Lately, my blog posts have been deeply introspective. Today, I will throw a curve ball, focusing on an extremely practical topic: how questions can help your team reframe its mindset.
Recently, I sent three questions to our operation team’s leaders:
- What would more automation make possible?
- From a human perspective, what is the best thing that has happened in your plant in the last 30 days? Feel free to brag on one of your team members!
- What excites you most about coming to work this season?
I gave the team a few days to think about these questions before we met in person. We kicked off our meeting by discussing them.
The first question was the only question that contained a “visionary” element to it. Our company currently has more automation projects than ever before, so the question got our leaders thinking about what I hoped they would think about: what more automation could make possible for their team members. One operation team leader shared that more automation would “allow their team to focus on more ‘life-giving’ tasks rather than mundane, repetitive activities.” In essence, this person gave voice to the “why” behind our strategy.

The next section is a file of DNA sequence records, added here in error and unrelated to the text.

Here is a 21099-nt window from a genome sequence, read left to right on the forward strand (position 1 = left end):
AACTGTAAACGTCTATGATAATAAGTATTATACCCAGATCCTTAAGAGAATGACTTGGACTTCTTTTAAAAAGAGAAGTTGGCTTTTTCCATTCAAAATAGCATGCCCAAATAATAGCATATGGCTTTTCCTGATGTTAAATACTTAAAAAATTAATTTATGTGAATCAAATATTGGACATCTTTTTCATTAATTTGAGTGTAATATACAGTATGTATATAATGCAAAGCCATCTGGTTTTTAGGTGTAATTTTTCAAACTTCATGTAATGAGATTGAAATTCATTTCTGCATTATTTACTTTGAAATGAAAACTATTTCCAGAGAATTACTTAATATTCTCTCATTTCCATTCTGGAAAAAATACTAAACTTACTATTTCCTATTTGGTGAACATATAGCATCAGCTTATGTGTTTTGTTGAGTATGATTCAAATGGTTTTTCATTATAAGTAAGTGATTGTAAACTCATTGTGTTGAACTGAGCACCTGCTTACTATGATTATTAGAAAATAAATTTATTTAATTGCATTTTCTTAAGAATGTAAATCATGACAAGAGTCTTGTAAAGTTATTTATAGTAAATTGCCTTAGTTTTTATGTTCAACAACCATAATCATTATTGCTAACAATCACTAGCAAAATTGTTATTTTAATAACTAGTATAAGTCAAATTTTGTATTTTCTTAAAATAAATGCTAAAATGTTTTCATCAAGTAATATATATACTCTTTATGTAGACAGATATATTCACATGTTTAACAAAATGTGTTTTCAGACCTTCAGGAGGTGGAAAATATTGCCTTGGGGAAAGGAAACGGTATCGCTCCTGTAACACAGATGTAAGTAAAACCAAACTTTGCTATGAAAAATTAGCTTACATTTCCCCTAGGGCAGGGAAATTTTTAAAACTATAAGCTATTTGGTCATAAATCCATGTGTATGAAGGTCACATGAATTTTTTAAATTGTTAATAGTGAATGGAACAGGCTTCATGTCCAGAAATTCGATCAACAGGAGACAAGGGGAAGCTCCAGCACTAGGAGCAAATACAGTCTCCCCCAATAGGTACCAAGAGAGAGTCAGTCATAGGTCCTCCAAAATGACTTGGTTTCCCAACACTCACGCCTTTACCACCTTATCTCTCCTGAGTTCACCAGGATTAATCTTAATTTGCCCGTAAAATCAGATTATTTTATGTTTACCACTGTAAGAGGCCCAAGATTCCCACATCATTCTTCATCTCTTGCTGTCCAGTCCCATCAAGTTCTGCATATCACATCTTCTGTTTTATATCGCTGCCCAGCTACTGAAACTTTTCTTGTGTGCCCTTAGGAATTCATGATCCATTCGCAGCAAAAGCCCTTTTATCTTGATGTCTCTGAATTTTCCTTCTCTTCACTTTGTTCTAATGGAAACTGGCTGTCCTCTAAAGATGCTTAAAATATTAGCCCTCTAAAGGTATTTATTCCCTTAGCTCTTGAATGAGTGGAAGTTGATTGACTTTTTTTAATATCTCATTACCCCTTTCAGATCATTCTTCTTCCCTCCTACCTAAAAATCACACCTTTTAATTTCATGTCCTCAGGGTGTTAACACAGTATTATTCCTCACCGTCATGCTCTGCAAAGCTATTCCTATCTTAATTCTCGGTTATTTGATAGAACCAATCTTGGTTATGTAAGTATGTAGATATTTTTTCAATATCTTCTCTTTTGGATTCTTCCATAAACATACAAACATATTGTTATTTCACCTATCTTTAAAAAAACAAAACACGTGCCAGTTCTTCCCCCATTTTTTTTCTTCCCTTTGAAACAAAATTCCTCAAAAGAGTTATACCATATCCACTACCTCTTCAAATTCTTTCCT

The second question solicited the strongest responses from the group. One leader shared something I had not previously known: Team members in one of our plants had done some creative things to support a fellow employee who has cancer. It was the kind of story that made tears well up in the eyes of even our most reserved leaders — I was fighting back tears myself. It was touching and helped remind us of the “why” we do what we do: because everything we do matters to people.
Finally, the last question also solicited strong responses. Some in the group related that while the previous couple of years had been hard, they appreciated the “fun” (their word) automation projects we have going on. Another person mentioned the team they lead and their generosity to someone in need. And yet another explained that they were enjoying the experience of building into one of their staffers, watching them flourish.
As we got ready to move on to other topics, I asked the team if they felt different after discussing these questions — and all said they did. One even commented that they felt renewed to talk about the business issues of the day.
I agreed — It was exactly what I needed as well.
This is the power of questions. And my invitation to you is to ask good ones this week. Questions will help make your week better and your team stronger.